Post Number: 493
|Posted on Thursday, October 07, 2010 - 09:15 pm: ||
Since I already had the heads off the St Lawrence I decided to see how much "pop" there was coming out of the crankcase when the piston cleared the intake port.
I was quite surprised to see how powerful it was. And since we normally don't see this, I made a video as well as taking some pictures.
It seems to me that the mixture coming out of the intake port slams into the deflector and might even help push the spent exhaust gases out the exhaust port.
The pictures show the deflector and ( not so well) the piston at the bottom of its stroke.
You have to look closely to see the port - couldn't quite get the lighting on the picture any better
Post Number: 494
|Posted on Thursday, October 07, 2010 - 09:17 pm: ||
Here's the link to the video
ps It's sort of a good report card on the sealing of the crankcase.
Post Number: 346
|Posted on Friday, October 08, 2010 - 07:33 am: ||
Thanks for sharing the pic's and video, very interesting.
This makes me think about a problem that happens to the two cycle engines sometimes especially the Detroit marine engines and stationary farm engines with the low pressure fuel injection system.
Problem: Engine will not start no matter how many times you try. open the cockpet on the crankcase, fuel & some oil drain out. Close cockpit, engine starts first or second try.
When the engine had fuel & oil in the crankcase why would it not start because it was flooded? or because of the increase or decrease in crankcase pressure or vacuum due to the fuel & oil being in the crankcase? No matter how many times you turn the flywheel over the engine will not start and this small amount of fuel & oil always stays at the bottom of the crankcase. Drain it out and the engine starts.
Post Number: 1275
|Posted on Friday, October 08, 2010 - 11:01 am: ||
Most likely flooded when the crankcase needs to be drained. Some engines are fussy on this and some are not. I almost never drain the crankcase of the Gray "U" in my boat and it always starts easily.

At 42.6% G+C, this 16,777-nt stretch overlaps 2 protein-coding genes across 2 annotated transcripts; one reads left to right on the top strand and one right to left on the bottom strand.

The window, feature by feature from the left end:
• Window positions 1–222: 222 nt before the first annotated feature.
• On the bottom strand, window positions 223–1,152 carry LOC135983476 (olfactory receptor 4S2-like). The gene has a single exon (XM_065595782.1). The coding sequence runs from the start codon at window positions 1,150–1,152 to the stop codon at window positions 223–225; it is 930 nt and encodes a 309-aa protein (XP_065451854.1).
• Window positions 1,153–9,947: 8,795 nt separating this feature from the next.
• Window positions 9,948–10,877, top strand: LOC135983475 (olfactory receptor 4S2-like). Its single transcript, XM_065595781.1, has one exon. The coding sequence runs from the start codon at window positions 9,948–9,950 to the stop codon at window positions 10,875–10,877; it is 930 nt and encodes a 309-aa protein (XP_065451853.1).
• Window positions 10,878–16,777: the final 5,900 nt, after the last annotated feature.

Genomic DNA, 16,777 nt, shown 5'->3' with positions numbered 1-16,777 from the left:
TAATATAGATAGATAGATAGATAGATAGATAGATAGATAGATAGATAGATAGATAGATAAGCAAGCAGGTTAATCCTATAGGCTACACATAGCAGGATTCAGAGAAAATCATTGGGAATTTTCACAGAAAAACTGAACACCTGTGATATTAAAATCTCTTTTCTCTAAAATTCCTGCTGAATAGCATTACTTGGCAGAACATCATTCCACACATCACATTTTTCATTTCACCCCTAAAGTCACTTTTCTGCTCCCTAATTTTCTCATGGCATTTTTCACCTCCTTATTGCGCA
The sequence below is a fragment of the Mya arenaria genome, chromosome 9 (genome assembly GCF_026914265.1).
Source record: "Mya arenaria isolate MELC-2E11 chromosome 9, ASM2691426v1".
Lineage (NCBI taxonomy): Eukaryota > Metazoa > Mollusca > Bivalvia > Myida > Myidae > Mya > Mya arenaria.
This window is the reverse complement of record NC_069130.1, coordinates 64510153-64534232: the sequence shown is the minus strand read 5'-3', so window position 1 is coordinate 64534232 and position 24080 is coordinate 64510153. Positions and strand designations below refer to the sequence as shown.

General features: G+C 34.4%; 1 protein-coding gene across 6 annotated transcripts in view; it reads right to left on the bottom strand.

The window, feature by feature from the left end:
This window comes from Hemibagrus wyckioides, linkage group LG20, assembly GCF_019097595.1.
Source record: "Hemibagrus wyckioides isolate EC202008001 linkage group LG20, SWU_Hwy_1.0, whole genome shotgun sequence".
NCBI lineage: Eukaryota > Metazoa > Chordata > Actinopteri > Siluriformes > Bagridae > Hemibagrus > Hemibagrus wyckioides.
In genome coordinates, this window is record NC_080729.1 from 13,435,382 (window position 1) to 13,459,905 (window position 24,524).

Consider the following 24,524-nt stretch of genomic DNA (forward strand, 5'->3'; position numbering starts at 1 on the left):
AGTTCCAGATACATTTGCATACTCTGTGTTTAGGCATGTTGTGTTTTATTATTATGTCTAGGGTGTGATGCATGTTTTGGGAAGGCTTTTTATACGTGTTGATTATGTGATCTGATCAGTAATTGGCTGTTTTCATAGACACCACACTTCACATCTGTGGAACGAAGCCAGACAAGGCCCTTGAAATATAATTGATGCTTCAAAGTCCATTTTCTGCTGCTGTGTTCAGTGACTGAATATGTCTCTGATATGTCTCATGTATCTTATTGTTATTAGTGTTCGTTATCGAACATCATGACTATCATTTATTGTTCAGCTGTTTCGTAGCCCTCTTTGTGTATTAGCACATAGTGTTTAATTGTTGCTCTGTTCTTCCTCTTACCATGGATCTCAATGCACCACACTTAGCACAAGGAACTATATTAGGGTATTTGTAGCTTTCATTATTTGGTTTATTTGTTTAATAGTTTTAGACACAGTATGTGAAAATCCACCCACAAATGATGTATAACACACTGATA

Also we know thanks to Miro's vids that this is a good running engine. However a good pop out of the crankcase through the transfer port isn't an indication of how well it will run. (compression)
1 the rings are seating on the other side of the ring groove so this isn't a good check to start verifying compression.
2 crankcase compression is only a couple of pounds.
However it is an indication that the engine can breathe. Meaning that the intake check valve or piston skirt is closing the inlet port.
Also if you have not just twisted down on the main bearing grease cups you can spray some soapy water around the main bearings at the crank shaft and see how good that seal is.
Post Number: 70
|Posted on Tuesday, October 19, 2010 - 12:49 am: ||
Great pics and vid!
Despite two strokes being 'simple' they are still ingenious in their aspiration. Unlike my engines with a one-piece head-cylinder, it is great to see/hear the scavenge stroke. Yes; the new charge coming out of the transfer/ inlet port sure does help displace the remaining exhaust gas after its initial blow-down [as the ex port opens just before the transfer port] The deflector helps stop the new charge from going straight out the ex port, and ideally directs the charge to replace all the burnt gas around the combustion chamber with new. However; at low throttle there is less than one swept-volume (of the piston's underside) of new gas to displace the old, so there will be some exhaust contamination in the next combustion. This is why the 2 strokes misfire without load - as there is not enough scavenge draft with the throttle closed.
In the pic, the piston crown's deflector's thinness suggests that it'd nearly run red-hot?, risking pre- ignition perhaps?? or does it take a faster running engine to cause this heat?
Post Number: 70
|Posted on Wednesday, October 20, 2010 - 03:38 am: ||
You are a gem .
Must have you visit us.
I can arrange it all including transport .